A reading from the book of the Prophet Isaiah 26:7-9. 12. 16-19
Awake, exult, all you who lie in the dust.
he path of the upright man is straight,
you smooth the way of the upright.
Following the path of your judgements,
we hoped in you, Lord,
your name, your memory are all my soul desires.
At night my soul longs for you
and my spirit in me seeks for you;
when your judgements appear on earth
the inhabitants of the world learn the meaning of integrity.
Lord, you are giving us peace,
since you treat us
as our deeds deserve.
Distressed, we search for you, Lord;
the misery of oppression was your punishment for us.
As a woman with child near her time
writhes and cries out in her pangs,
So are we, O Lord, in your presence:
we have conceived, we writhe
as if we were giving birth;
we have not given the spirit of salvation to the earth,
no more inhabitants of the world are born.
Your dead will come to life,
their corpses will rise;
all you who lie in the dust,
for your dew is a radiant dew
and the land of ghosts will give birth.
The Word of the Lord.
Responsorial Psalm Ps 101
The Lord looked down from heaven to the earth.
1. You, O Lord, will endure for ever
and your name from age to age.
You will arise and have mercy on Zion:
for this is the time to have mercy,
for your servants love her very stones,
are moved with pity even for her dust. Response
2. The nations shall fear the name of the Lord
and all the earth's kings your glory,
when the Lord shall build up Zion again
and appear in all his glory.
Then he will turn to the prayers of the helpless;
he will not despise their prayers. Response
3. Let this be written for ages to come
that a people yet unborn may praise the Lord;
for the Lord leaned down from his sanctuary on high.
He looked down from heaven to the earth
that he might hear the groans of the prisoners
and free those condemned to die. Response
Ps 129: 5
My soul is waiting for the Lord, I count on his word.
Mt 11: 28-30
Come to me, all you who labour and are overburdened,
and I will give you rest, says the Lord.
A reading from the holy Gospel according to Matthew 11:28-30
I am gentle and humble in heart.
'Come to me, all you who labour and are overburdened, and I will give you rest.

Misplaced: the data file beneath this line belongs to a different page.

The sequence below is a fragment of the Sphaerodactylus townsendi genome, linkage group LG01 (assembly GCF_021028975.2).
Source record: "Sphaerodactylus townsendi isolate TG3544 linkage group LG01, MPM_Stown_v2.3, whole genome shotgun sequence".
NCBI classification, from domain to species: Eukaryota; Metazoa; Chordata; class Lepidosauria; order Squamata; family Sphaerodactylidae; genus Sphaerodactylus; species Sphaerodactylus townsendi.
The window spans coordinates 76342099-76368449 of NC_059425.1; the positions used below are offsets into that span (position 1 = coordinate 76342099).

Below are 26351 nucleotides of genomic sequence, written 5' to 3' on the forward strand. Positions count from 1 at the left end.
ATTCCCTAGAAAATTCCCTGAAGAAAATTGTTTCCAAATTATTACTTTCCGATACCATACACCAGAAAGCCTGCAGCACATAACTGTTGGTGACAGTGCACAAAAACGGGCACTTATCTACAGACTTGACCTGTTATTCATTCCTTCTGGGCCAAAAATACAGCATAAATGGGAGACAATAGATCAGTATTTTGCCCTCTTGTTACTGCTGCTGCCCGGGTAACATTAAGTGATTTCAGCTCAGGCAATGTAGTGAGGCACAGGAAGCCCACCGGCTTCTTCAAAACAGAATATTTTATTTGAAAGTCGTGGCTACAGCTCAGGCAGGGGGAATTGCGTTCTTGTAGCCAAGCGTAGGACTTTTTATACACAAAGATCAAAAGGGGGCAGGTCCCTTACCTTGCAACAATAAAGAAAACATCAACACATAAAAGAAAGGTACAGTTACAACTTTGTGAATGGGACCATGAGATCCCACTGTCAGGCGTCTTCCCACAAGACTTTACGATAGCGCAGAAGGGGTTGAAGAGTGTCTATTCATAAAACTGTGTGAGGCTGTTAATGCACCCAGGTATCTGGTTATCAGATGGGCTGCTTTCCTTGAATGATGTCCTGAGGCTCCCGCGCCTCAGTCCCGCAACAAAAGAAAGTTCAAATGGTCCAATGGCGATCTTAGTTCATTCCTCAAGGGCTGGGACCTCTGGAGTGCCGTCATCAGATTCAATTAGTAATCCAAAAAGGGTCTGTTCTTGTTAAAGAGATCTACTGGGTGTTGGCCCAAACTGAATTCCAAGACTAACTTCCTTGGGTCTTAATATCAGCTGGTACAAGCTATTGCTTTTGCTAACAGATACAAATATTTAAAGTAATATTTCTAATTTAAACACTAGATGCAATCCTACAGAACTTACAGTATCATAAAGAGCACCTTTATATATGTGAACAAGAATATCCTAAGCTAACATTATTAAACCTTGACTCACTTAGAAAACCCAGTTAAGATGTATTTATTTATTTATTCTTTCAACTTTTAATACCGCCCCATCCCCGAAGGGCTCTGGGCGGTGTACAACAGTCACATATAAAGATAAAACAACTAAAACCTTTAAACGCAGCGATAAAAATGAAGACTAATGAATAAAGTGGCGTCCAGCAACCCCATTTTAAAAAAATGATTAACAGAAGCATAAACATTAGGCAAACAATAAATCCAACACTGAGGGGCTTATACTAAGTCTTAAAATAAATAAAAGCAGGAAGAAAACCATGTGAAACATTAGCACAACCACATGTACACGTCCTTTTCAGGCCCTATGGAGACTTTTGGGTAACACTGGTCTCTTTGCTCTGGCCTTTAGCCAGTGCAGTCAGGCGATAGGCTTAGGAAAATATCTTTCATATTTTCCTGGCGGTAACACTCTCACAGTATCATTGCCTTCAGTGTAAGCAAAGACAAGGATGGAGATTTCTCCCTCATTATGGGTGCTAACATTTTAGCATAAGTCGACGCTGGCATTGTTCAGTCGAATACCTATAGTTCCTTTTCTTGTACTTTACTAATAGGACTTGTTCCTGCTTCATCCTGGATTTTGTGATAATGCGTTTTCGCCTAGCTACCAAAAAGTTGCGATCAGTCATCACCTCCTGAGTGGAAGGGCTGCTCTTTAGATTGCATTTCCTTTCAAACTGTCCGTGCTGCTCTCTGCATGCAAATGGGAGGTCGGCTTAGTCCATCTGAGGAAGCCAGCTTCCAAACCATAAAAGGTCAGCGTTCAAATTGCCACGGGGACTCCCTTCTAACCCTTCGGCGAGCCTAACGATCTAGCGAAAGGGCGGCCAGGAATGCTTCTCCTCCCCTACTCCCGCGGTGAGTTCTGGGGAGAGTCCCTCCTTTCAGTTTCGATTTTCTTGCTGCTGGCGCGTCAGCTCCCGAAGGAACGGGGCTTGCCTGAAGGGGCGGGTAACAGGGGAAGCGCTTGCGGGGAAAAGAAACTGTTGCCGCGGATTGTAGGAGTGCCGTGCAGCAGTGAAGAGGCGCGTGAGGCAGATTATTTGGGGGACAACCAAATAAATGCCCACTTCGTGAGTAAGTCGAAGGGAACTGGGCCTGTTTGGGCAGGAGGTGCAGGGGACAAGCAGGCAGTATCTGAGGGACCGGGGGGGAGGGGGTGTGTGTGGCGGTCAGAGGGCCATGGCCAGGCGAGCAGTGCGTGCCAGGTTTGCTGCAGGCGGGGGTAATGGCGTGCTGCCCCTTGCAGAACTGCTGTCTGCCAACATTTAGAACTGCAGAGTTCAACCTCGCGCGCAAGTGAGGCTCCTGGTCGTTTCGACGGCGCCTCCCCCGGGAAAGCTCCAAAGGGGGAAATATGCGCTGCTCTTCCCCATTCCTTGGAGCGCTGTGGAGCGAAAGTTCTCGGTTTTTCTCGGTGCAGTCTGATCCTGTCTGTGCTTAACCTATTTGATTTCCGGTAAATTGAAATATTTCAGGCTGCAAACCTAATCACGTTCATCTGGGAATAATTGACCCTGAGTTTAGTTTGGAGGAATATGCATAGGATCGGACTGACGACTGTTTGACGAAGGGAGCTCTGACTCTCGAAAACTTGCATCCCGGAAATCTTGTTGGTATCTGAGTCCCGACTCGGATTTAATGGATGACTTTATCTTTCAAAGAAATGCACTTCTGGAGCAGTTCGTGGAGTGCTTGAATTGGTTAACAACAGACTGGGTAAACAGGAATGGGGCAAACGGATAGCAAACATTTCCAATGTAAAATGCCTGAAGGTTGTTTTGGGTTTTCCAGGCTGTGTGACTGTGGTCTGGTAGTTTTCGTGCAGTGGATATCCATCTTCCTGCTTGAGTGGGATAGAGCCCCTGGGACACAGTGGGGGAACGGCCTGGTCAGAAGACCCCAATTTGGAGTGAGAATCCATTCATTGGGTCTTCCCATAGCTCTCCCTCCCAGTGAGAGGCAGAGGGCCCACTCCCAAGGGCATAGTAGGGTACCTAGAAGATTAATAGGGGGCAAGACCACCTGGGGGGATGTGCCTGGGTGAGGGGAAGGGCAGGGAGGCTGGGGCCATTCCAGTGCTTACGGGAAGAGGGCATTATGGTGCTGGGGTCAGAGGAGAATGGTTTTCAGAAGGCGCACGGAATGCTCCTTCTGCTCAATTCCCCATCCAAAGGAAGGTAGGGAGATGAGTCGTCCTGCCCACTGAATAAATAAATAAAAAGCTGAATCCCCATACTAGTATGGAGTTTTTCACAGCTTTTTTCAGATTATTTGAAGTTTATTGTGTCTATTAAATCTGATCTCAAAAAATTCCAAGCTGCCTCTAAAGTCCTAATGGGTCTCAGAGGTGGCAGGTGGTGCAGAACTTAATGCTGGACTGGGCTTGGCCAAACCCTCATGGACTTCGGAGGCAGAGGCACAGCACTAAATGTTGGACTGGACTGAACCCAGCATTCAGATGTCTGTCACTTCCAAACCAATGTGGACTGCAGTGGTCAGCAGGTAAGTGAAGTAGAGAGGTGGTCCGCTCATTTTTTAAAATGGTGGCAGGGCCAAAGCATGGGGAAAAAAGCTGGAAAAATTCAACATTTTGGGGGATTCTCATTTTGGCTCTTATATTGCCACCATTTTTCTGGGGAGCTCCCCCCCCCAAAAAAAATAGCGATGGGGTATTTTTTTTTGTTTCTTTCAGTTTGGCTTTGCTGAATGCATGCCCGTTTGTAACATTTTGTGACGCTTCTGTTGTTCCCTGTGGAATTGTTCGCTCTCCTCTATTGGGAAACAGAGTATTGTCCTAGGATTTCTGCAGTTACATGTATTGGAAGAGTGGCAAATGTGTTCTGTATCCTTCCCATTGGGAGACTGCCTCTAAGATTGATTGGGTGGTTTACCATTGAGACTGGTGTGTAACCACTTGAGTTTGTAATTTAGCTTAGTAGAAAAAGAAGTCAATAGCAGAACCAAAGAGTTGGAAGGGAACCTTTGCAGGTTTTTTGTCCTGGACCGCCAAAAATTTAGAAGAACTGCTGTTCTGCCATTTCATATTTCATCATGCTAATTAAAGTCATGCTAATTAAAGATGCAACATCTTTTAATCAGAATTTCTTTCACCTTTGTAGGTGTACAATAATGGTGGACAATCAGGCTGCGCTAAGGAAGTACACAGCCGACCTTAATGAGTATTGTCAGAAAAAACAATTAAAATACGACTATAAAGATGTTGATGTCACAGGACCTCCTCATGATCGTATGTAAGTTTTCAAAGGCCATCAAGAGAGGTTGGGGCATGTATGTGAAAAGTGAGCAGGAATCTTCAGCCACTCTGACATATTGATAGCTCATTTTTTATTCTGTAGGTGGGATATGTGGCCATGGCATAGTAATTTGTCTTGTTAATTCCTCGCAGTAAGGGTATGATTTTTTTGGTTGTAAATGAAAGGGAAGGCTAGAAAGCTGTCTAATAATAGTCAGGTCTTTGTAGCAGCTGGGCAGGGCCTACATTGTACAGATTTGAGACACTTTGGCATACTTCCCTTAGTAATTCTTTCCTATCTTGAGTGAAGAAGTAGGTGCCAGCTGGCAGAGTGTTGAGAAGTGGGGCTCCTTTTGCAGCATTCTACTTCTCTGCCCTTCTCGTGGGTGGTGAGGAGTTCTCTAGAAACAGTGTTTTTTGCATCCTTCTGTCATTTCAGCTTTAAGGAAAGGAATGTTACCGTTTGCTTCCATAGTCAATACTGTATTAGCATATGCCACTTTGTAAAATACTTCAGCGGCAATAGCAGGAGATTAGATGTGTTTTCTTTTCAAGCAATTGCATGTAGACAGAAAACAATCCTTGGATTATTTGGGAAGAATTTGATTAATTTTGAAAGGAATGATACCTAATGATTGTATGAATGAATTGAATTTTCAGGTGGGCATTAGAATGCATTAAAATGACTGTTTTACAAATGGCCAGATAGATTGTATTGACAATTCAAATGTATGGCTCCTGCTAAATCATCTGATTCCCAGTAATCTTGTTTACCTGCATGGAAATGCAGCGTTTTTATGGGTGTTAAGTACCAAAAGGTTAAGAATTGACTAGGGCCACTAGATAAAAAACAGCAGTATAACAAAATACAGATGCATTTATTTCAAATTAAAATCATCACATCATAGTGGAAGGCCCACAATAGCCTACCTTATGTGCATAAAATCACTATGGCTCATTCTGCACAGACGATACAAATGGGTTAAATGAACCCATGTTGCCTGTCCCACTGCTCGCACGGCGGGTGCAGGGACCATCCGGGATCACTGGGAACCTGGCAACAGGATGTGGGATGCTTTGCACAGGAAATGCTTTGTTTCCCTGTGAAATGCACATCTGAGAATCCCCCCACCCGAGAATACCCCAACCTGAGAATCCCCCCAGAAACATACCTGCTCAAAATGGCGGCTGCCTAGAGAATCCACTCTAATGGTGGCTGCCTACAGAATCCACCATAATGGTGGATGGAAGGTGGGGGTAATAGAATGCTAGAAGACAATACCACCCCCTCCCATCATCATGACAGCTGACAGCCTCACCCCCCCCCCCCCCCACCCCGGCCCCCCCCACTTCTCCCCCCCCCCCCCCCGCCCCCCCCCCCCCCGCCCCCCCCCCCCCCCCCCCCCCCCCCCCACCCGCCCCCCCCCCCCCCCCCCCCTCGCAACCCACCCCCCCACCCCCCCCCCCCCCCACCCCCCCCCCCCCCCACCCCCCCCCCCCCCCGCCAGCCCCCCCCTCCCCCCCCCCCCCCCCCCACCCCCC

Shoulder my yoke and learn from me, for I am gentle and humble in heartand you will find rest for your souls.
Yes, my yoke is easy and my burden light.'
The Gospel of the Lord.
Gospel Reflection Thursday Fifteenth Week in Ordinary Time Matthew 11:28-30
n the gospel reading, Jesus addresses himself to those who were burdened. We can all find ourselves burdened for many reasons. We may feel overworked; some relationship in our lives may have become a burden over time; we may struggle with ill health occasionally. Jesus addresses his words to those who felt burdened by the demands of the Jewish Law. These were demands they struggled to meet, and in failing to meet them they felt themselves to be religious outcasts. To such people, Jesus does not offer a new law. Rather, he offers them himself; he calls them and all of us into a personal relationship with himself. ‘Come to me’, he says, ‘learn from me’. We are to come to him and learn from him; he is a teacher whose teaching is visible in his person, in who he is and how he lives. To learn from someone, we need to be around them over time. In saying, ‘Come’, Jesus is really saying, ‘Come and remain’. We are called into an ongoing relationship with the Lord. It is in and through that relationship that we learn to live as he calls us to live, as he wants us to live. We live out of our relationship with him, or more fundamentally, out of his relationship with us, because it is he who initiates that relationship, it is he who keeps on saying to us ‘Come’. He promises us that if we come to him and remain with him, we will discover that his yoke is easy and his burden is light. Yes, his way of life is demanding, but his relationship with us and ours with him makes it much less demanding than it would otherwise be. As Saint Paul says in one of his letters, ‘his power at work within us is able to accomplish immeasurably far more than all we can ask or imagine’. It is by remaining in Jesus, as branches in the vine, that our lives will bear much fruit.
The scripture readings are taken from THE JERUSALEM BIBLE
, published by Darton, Longman and Todd Ltd and used with the permission of the publishers. http://dltbooks.com/
The Gospel reflection comes from: Weekday Reflections for the Liturgical Year 2017/2018; ‘LET THE WORD OF GOD DWELL IN YOU'
by Martin Hogan,
published by The Messenger c/f www.messenger.ie/bookshop/